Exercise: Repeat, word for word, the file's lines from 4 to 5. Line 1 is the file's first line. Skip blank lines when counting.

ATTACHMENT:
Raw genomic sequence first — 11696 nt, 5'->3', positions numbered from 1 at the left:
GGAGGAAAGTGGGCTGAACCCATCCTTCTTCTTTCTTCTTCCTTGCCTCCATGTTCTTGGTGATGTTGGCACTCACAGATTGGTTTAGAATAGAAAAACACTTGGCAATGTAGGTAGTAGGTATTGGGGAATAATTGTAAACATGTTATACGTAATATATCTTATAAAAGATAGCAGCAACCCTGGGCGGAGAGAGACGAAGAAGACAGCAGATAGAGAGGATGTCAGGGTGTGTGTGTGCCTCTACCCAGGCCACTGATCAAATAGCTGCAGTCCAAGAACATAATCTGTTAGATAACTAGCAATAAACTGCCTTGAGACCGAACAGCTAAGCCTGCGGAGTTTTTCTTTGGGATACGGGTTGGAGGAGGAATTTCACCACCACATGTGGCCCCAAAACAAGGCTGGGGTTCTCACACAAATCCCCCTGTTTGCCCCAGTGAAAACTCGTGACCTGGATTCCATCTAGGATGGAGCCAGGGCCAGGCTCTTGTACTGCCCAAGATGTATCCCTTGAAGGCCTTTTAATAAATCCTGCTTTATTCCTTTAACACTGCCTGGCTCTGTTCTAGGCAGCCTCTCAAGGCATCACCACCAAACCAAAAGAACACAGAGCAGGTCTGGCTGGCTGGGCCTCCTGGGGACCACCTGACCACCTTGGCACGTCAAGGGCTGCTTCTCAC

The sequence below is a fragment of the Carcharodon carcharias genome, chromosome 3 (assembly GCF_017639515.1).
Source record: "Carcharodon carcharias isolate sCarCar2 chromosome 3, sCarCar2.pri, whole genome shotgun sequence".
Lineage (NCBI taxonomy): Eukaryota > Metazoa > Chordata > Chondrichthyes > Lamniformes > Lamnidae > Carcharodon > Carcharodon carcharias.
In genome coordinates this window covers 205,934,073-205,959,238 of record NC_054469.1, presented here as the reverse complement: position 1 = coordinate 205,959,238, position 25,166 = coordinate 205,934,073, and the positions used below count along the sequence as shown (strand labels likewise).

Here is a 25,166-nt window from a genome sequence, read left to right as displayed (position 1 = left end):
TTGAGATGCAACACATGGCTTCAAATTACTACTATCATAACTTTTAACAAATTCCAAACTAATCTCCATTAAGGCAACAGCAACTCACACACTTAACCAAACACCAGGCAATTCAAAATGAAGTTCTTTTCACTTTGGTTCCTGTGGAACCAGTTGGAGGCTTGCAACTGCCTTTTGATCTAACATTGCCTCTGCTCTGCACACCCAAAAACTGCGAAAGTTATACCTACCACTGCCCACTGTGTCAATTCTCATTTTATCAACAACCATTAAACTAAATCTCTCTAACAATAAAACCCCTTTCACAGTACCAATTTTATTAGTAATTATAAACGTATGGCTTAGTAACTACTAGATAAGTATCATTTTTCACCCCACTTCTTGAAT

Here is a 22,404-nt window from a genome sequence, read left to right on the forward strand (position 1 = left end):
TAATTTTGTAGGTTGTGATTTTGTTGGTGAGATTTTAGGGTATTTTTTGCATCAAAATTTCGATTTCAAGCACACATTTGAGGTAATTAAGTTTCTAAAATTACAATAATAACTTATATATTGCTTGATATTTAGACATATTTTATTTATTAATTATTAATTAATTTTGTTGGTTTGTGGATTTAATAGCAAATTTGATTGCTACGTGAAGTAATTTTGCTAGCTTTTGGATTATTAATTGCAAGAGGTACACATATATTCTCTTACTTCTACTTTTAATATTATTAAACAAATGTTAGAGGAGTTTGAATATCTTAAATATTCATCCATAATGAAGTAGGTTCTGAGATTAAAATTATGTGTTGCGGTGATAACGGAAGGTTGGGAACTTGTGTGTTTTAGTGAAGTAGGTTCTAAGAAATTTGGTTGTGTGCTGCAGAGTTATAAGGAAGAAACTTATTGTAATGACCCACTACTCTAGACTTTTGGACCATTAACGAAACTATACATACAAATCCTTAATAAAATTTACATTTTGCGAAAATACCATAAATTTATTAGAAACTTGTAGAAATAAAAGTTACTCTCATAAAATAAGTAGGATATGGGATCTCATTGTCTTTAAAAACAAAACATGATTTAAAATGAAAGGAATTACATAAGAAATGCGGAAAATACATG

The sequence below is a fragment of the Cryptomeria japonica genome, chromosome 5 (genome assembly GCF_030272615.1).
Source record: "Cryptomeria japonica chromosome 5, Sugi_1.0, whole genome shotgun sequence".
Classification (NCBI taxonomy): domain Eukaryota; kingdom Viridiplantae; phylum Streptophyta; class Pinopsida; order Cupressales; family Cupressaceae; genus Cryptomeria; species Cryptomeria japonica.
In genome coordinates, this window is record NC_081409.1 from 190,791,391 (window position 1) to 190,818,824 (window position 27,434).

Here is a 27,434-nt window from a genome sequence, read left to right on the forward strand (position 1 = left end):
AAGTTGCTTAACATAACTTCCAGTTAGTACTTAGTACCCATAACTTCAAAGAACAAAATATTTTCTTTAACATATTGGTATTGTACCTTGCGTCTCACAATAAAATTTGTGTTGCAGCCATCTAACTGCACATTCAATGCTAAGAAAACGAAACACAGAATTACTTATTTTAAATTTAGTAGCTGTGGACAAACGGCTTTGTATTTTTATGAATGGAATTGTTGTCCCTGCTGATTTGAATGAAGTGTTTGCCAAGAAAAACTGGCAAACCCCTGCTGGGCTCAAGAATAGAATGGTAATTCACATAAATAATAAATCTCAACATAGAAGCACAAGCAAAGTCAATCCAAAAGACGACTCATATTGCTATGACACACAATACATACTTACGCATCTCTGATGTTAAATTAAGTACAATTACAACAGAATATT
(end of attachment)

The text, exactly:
Source record: "Carcharodon carcharias isolate sCarCar2 chromosome 3, sCarCar2.pri, whole genome shotgun sequence".
Lineage (NCBI taxonomy): Eukaryota > Metazoa > Chordata > Chondrichthyes > Lamniformes > Lamnidae > Carcharodon > Carcharodon carcharias.